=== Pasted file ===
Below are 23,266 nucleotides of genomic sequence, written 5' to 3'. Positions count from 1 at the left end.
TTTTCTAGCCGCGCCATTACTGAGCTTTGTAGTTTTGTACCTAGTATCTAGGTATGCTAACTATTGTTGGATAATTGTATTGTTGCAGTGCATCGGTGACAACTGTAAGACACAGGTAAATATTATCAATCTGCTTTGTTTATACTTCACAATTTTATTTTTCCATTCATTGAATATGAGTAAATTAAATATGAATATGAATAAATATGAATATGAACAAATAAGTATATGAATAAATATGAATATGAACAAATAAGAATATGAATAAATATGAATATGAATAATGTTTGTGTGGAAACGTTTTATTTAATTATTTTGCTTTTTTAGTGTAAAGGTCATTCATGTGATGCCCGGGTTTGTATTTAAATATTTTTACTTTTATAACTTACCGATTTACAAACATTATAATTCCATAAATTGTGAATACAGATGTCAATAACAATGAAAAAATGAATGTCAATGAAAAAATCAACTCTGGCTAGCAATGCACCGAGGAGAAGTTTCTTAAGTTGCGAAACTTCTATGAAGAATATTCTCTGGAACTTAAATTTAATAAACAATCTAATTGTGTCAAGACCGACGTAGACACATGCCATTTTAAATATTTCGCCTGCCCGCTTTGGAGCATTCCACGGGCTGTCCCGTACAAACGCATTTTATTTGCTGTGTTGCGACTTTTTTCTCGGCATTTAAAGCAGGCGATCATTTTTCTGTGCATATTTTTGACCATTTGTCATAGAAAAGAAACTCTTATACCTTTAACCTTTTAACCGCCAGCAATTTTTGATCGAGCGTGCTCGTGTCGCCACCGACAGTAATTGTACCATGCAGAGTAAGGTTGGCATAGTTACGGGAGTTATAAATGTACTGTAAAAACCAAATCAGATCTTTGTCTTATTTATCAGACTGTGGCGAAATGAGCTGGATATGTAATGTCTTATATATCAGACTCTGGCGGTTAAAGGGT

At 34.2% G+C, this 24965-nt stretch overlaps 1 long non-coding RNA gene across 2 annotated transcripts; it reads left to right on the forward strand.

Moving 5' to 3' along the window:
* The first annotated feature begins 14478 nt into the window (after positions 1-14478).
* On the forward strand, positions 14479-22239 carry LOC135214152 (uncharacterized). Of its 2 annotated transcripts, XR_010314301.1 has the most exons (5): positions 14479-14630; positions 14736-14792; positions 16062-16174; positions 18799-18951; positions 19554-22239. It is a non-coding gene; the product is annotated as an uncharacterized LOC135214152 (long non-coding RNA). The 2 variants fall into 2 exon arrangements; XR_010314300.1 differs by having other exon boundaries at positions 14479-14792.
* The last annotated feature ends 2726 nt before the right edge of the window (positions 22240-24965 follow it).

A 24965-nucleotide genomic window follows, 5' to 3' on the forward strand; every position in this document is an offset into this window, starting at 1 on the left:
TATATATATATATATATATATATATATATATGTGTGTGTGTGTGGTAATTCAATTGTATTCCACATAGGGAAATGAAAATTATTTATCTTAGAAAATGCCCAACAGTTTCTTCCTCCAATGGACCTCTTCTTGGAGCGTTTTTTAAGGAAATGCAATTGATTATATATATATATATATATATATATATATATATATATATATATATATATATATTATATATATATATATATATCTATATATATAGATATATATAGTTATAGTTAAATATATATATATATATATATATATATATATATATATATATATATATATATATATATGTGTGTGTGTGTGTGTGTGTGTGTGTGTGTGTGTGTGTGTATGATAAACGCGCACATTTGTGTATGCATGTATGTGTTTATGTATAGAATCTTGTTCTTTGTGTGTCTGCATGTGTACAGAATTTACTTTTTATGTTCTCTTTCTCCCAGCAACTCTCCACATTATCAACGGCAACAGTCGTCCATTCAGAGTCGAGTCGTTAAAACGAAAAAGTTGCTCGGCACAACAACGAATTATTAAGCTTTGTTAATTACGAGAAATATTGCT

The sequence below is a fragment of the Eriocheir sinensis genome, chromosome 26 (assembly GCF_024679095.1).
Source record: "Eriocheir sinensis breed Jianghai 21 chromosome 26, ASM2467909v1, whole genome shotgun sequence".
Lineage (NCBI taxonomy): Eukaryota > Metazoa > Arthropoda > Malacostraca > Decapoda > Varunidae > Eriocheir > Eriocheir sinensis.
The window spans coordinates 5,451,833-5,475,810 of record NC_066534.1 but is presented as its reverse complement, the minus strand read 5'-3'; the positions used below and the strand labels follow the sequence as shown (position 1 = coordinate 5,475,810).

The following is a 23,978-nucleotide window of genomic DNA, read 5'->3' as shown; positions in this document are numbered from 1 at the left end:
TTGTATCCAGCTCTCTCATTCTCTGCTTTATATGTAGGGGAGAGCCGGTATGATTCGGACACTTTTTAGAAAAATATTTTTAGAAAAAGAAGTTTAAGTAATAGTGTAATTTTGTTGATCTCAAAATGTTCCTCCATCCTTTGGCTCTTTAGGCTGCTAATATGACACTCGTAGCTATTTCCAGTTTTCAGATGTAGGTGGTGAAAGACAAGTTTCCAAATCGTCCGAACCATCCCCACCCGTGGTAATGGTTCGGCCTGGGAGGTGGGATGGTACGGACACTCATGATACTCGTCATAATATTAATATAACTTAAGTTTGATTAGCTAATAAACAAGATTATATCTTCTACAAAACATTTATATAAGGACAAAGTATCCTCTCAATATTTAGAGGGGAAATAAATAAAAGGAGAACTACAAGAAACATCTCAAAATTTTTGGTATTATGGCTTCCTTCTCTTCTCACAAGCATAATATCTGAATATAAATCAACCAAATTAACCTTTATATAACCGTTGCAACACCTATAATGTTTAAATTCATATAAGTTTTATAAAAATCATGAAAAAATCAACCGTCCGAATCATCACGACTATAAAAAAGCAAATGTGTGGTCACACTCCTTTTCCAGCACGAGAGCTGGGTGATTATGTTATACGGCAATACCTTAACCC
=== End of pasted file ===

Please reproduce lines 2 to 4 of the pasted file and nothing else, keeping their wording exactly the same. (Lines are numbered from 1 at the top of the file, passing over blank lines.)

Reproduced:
TTTTCTAGCCGCGCCATTACTGAGCTTTGTAGTTTTGTACCTAGTATCTAGGTATGCTAACTATTGTTGGATAATTGTATTGTTGCAGTGCATCGGTGACAACTGTAAGACACAGGTAAATATTATCAATCTGCTTTGTTTATACTTCACAATTTTATTTTTCCATTCATTGAATATGAGTAAATTAAATATGAATATGAATAAATATGAATATGAACAAATAAGTATATGAATAAATATGAATATGAACAAATAAGAATATGAATAAATATGAATATGAATAATGTTTGTGTGGAAACGTTTTATTTAATTATTTTGCTTTTTTAGTGTAAAGGTCATTCATGTGATGCCCGGGTTTGTATTTAAATATTTTTACTTTTATAACTTACCGATTTACAAACATTATAATTCCATAAATTGTGAATACAGATGTCAATAACAATGAAAAAATGAATGTCAATGAAAAAATCAACTCTGGCTAGCAATGCACCGAGGAGAAGTTTCTTAAGTTGCGAAACTTCTATGAAGAATATTCTCTGGAACTTAAATTTAATAAACAATCTAATTGTGTCAAGACCGACGTAGACACATGCCATTTTAAATATTTCGCCTGCCCGCTTTGGAGCATTCCACGGGCTGTCCCGTACAAACGCATTTTATTTGCTGTGTTGCGACTTTTTTCTCGGCATTTAAAGCAGGCGATCATTTTTCTGTGCATATTTTTGACCATTTGTCATAGAAAAGAAACTCTTATACCTTTAACCTTTTAACCGCCAGCAATTTTTGATCGAGCGTGCTCGTGTCGCCACCGACAGTAATTGTACCATGCAGAGTAAGGTTGGCATAGTTACGGGAGTTATAAATGTACTGTAAAAACCAAATCAGATCTTTGTCTTATTTATCAGACTGTGGCGAAATGAGCTGGATATGTAATGTCTTATATATCAGACTCTGGCGGTTAAAGGGT

At 34.2% G+C, this 24965-nt stretch overlaps 1 long non-coding RNA gene across 2 annotated transcripts; it reads left to right on the forward strand.

Moving 5' to 3' along the window: